This is my favorite lesson of the book, and I've heard it before, so it's not entirely original, but every time I hear it, it inspires me.  We can't control what will happen and how people will react to something we create.  Tomorrow, you might write the most amazingly beautiful symphony man has ever created and no one will ever know.  I'm sure we all know some amazingly talented person that just never received the recognition he or she deserved.  We can't control that.  What we can control is our work.  Pressfield makes a distinction about professionals. Professionals always show up and get to work.  They don't worry if what they do is good or bad, or if it will yield a specific result.  They simply worry about showing up and doing the work.  If nothing else, it is practice.  If we are consistent in our work, results are likely to follow.  But we can't make them happen.  The only thing we can make happen is getting to work.  By just getting to work, we will improve our ability to create.  Workflows are improved, lessons are learned, and technique is refined.  Define success by doing work and you will be fulfilled just by doing.  You will have complete control over your sense of fulfillment. Define success by results, and you will be powerless over your own contentment.  You won't follow your heart and create what you love, you will instead become obsessed with what others think of your work and become enslaved to the opinions of others.  Your work will lose its authenticity and the very people you seek approval from will be less likely to enjoy it. It is a dangerous downward spiral.  Get to work everyday, let that be your goal.

The Heroic Artist?


I read something online (I can't seem to find it, but if you know what I'm talking about, please share it in the comments), that says the artist is one of the bravest types of people.  Although I think that is a giant exaggeration and I hope I never take myself that seriously, there is some truth to it.  Artists are constantly facing rejection and/or apathy.  Their work is often undervalued in relationship to the time it takes to create.  Ever been told you can't be paid, but it will be great "exposure?" They are asked to sacrifice their ethics for success, and left for dead once the money dries up.  While I might shy away from calling it heroic, the artist's work is hard.  So next time you are faced with resistance, failure, or just having trouble getting started, embrace these troubles as part of the process.  Realize that anything you create is even more beautiful because of the struggles that needed to be overcome.  Keep fighting the fight even when the fight has run out.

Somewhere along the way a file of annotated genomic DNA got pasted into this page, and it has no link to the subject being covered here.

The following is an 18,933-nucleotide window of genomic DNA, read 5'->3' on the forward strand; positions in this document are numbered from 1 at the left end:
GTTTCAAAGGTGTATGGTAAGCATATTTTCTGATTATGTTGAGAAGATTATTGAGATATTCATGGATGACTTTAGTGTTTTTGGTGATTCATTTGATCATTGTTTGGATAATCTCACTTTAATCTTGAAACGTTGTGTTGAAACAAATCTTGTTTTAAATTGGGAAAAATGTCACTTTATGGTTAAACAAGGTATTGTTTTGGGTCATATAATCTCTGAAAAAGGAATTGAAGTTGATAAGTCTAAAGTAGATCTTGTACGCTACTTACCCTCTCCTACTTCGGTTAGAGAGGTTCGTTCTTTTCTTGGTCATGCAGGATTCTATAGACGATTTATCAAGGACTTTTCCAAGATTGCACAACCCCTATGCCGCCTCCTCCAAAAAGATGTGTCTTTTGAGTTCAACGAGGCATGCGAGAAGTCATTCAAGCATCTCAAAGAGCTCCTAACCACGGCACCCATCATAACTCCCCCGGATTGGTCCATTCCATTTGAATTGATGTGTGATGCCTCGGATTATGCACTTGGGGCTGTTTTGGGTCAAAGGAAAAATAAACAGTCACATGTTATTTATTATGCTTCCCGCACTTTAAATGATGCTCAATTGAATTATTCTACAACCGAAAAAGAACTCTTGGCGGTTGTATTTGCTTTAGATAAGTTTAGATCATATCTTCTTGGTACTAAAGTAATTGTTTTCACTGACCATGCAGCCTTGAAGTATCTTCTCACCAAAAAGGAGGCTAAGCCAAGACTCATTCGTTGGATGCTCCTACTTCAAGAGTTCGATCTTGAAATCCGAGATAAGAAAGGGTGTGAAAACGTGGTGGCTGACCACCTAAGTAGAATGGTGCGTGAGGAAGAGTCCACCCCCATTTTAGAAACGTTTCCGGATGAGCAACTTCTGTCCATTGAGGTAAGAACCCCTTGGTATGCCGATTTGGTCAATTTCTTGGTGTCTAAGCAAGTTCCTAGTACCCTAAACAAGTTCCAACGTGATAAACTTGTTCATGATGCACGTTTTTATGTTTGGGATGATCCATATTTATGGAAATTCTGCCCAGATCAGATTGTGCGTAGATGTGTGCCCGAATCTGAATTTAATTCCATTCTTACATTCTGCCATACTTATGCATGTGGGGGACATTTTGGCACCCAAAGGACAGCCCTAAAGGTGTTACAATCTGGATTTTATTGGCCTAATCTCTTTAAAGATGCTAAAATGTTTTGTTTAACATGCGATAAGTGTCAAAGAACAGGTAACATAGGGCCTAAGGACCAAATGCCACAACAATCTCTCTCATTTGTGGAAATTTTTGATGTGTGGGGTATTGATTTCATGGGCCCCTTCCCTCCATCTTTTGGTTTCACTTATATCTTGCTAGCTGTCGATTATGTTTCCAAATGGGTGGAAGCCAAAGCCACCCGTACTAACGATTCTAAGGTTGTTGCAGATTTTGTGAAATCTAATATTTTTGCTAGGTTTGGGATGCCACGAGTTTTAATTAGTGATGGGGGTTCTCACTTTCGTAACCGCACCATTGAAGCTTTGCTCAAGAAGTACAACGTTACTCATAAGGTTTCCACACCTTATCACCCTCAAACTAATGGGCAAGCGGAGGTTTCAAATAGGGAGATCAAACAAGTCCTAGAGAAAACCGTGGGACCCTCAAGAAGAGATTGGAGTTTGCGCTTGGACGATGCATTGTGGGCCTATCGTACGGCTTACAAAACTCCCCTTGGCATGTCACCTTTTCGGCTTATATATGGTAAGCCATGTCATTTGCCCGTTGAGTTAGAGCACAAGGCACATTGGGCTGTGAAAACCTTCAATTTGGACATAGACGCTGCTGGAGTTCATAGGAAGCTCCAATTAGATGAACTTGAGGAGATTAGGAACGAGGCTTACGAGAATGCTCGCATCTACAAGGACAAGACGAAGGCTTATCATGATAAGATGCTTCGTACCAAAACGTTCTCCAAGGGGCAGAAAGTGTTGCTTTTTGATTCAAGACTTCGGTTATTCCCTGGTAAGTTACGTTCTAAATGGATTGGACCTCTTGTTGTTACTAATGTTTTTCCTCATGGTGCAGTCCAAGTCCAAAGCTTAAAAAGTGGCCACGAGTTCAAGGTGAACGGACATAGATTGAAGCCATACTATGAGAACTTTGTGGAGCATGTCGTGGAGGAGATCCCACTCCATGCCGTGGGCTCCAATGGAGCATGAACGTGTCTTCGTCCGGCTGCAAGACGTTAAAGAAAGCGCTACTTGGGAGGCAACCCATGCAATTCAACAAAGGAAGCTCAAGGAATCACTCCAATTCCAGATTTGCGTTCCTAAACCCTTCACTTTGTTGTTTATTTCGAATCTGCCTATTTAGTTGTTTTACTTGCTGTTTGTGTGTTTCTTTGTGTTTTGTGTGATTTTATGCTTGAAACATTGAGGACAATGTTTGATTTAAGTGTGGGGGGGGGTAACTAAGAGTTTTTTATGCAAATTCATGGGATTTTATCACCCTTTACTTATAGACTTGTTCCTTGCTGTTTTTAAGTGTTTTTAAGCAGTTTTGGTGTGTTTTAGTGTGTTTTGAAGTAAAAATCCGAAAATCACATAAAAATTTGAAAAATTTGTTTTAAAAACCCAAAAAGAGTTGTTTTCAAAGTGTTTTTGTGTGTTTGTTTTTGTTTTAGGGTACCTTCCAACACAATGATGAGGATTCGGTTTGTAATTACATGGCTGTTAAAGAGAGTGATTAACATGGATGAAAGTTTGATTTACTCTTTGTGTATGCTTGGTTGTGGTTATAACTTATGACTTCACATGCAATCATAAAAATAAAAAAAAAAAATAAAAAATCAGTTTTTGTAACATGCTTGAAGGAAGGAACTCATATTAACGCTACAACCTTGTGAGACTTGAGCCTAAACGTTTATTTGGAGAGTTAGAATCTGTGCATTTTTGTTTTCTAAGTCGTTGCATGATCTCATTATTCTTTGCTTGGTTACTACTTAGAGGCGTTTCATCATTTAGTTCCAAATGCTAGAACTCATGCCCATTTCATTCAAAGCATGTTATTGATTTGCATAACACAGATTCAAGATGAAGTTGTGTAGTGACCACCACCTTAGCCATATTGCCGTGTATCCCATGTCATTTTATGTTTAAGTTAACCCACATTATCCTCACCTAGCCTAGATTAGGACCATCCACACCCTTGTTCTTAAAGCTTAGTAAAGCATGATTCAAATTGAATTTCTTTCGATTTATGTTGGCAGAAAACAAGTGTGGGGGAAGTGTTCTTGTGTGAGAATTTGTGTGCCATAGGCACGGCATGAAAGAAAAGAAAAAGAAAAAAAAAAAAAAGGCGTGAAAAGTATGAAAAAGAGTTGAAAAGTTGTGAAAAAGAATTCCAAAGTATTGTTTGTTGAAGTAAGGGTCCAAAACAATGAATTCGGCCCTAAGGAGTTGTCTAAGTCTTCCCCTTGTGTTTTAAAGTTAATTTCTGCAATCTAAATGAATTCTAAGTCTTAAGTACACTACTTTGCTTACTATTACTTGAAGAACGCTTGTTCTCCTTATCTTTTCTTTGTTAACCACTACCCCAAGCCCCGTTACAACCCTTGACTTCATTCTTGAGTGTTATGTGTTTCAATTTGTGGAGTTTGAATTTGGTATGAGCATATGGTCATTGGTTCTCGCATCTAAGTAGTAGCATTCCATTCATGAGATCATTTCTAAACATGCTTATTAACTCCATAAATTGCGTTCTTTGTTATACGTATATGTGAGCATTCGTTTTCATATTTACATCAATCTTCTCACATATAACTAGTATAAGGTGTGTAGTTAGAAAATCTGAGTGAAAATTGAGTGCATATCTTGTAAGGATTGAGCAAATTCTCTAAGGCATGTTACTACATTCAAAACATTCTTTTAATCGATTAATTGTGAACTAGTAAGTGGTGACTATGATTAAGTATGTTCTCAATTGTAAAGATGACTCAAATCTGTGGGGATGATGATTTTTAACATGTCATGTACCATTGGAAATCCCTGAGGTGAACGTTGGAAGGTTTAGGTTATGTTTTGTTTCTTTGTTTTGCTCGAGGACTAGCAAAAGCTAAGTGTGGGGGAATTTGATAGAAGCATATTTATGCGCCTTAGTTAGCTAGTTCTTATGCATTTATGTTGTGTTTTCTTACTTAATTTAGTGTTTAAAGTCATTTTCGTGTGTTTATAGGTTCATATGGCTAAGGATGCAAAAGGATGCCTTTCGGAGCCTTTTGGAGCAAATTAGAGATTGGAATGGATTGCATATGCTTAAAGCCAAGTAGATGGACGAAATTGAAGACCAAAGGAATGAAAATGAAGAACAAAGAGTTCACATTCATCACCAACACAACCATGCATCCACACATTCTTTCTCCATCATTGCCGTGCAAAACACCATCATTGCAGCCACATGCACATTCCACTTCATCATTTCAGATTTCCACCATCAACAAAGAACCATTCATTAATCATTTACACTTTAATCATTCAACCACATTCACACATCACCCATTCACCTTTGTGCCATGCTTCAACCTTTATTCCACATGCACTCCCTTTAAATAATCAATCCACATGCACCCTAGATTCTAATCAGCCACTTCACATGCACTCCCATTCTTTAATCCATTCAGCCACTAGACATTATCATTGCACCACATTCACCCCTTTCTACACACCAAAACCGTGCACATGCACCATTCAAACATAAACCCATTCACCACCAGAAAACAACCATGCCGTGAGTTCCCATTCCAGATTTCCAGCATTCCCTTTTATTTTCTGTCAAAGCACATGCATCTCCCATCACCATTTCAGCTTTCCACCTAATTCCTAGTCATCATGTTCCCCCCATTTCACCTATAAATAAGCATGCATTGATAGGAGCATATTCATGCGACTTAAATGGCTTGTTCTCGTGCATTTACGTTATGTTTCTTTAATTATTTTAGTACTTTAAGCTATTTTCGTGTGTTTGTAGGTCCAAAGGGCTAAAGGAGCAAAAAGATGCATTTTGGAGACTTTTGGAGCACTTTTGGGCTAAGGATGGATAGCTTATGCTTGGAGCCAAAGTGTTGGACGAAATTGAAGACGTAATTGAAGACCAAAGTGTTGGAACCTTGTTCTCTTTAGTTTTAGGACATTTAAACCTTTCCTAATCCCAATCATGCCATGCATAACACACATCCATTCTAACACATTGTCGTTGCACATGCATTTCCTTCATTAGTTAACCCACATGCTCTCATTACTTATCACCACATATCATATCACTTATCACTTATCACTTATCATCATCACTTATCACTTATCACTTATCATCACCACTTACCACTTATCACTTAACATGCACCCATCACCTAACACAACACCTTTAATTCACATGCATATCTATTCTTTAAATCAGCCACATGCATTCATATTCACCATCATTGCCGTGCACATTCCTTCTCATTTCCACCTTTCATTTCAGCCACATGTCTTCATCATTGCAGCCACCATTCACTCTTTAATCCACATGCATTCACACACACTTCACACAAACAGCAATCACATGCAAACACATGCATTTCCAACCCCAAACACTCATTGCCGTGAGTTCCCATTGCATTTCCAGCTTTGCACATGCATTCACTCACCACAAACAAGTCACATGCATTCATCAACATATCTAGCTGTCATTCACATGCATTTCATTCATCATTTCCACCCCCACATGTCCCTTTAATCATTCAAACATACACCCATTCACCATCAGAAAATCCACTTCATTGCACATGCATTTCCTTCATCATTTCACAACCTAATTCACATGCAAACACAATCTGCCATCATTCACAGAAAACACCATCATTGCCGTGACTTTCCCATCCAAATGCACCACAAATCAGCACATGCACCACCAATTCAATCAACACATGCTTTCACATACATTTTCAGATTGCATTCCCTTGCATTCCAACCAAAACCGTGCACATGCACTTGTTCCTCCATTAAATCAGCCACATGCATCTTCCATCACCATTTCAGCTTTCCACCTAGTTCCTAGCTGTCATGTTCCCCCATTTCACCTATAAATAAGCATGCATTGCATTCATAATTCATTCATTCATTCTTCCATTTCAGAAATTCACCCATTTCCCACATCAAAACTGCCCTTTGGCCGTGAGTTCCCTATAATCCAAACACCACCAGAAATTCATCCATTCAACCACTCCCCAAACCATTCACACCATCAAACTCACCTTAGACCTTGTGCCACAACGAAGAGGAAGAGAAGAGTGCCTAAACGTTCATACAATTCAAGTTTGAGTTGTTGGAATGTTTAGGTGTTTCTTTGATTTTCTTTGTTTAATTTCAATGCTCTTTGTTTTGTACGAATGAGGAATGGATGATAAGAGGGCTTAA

I'm sure there may be some people that might accuse me of hyperbole in titling this post "life-changing."  But that is only true if you define creativity as "the ability to create art."  If you looked in the refrigerator and there was nothing to eat, and you didn't starve, then you did something creative.  You found a way to solve a problem.  Life is a non stop sequence of creative challenges, from finding an alternative route to work when a road is closed and thinking of a new way to convince someone of your point of view, to painting a picture or writing a song.  It all involves imagination and inventiveness.

What are your tips on being creative?  Do you agree with the ones above?  Anyone read (:cough:  listen) to War of Art?  What are your thoughts?  Let us know in the comments below.